German expansion of cannabis company NS hampered by COVID-19 restrictions, worries

The expansion of a Nova Scotia cannabis business into the German market has been temporarily hampered by pandemic travel restrictions and concerns about the Omicron variant.

Aqualitas Inc. was forced to lay off seven workers last month because German federal inspectors were unable to visit its cultivation facility in Brooklyn on the south shore of Nova Scotia.

The licensed grower has become well known for growing cannabis organically in tanks filled with koi fish – a process known as aquaponics – in part of the former Bowater paper mill.

Founder Myrna Gillis said the company harvests thousands of kilograms per year, about 30 percent of which is sold in Nova Scotia.

But Gillis said a contract to sell cannabis to Cannamedical Pharma GmbH, a Cologne-based medical cannabis wholesaler, could more than double production, with a goal of selling an additional 5,000 kilograms per year.

These koi fish provide nutrients to certain cannabis plants grown at Aqualitas. (Paul Palmer / CBC)

“We will have to grow to meet the full contractual obligation, and we certainly intend to do so if the numbers warrant,” said Gillis.

“We have sufficient capacity to handle this contract, which we expect to be the initial numbers, probably between 1,000 and 1,500 kilograms to begin with.”

Gillis said he hired 13 more people to cover the increase, but without an inspection of the site by German officials, exports did not take place.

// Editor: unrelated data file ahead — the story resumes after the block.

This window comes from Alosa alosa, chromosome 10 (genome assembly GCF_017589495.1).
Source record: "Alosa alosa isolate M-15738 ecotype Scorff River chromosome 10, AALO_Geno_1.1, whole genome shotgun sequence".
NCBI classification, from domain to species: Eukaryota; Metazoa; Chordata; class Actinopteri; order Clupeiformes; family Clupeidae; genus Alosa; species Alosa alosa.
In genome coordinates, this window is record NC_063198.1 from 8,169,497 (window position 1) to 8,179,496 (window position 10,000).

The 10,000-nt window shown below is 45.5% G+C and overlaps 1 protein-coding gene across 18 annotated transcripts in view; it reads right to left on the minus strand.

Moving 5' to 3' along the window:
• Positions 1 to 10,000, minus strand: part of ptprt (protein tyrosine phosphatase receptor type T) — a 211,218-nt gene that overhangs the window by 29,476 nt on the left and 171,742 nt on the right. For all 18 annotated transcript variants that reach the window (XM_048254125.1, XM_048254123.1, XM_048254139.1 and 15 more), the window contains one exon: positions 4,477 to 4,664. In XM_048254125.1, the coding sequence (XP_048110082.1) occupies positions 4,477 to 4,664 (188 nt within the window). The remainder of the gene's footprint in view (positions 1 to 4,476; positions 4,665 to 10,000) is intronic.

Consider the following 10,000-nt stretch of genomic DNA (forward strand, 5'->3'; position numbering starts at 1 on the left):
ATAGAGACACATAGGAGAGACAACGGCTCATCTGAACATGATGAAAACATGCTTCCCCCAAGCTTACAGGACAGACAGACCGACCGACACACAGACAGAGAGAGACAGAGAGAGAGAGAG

The initial delay was caused by travel restrictions in Canada requiring a quarantine in a hotel in Toronto, followed by mandatory isolation for two weeks in Nova Scotia.

But even with relaxed international travel restrictions, concerns about Omicron are delaying the inspection trip a second time.

Gillis said he hoped German authorities would be able to conduct the site inspection in June. The approval process would take less than a month after the inspection.

Aqualitas has previously sold medical cannabis within the European Union and has a separate ongoing demand to sell products in the United States, according to Gillis.

Gillis said Aqualitas currently employs 84 people between its head office in Bedford and its facilities in the Municipality of the Region of Queens.


James R. Rhodes